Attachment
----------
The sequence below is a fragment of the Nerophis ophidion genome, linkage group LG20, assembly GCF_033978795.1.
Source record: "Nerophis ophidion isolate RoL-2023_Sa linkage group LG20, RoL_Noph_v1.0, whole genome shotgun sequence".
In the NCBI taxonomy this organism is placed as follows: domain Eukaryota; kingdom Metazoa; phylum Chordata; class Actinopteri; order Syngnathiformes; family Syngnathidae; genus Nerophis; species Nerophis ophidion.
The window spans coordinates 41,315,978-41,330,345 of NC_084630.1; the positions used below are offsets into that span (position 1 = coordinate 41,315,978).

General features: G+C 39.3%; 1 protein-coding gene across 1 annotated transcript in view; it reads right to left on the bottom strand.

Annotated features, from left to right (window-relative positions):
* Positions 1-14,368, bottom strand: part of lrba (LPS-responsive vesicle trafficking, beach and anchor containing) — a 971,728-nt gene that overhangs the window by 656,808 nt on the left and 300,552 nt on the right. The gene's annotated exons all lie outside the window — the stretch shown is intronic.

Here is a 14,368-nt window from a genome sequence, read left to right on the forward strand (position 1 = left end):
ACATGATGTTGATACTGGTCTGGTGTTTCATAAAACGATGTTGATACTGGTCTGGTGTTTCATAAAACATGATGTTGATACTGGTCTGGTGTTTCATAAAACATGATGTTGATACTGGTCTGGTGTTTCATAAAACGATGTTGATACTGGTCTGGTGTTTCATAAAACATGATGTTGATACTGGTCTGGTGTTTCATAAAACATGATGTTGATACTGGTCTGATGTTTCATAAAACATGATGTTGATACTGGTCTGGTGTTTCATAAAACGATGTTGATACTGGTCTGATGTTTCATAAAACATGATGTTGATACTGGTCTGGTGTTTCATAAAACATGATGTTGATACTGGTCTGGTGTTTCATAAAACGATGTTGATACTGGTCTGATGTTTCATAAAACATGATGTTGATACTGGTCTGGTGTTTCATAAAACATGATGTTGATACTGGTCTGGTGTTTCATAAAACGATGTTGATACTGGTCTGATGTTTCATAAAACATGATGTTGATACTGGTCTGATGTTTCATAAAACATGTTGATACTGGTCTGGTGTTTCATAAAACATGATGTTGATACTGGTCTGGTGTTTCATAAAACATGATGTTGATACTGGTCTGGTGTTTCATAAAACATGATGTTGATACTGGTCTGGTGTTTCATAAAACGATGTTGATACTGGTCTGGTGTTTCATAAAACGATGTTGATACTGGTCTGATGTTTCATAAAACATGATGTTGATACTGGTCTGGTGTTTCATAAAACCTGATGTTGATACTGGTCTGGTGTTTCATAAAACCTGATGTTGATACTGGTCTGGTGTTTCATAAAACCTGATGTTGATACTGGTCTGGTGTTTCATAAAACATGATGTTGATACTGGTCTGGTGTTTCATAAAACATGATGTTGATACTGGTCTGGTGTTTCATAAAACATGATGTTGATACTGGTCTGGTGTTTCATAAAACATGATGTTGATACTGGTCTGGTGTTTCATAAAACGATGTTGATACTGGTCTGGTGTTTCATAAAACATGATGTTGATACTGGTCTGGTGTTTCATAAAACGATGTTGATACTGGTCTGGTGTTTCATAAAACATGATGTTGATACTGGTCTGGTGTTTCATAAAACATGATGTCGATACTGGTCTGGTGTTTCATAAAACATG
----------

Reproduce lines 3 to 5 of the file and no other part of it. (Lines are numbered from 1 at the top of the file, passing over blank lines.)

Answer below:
In the NCBI taxonomy this organism is placed as follows: domain Eukaryota; kingdom Metazoa; phylum Chordata; class Actinopteri; order Syngnathiformes; family Syngnathidae; genus Nerophis; species Nerophis ophidion.
The window spans coordinates 41,315,978-41,330,345 of NC_084630.1; the positions used below are offsets into that span (position 1 = coordinate 41,315,978).

General features: G+C 39.3%; 1 protein-coding gene across 1 annotated transcript in view; it reads right to left on the bottom strand.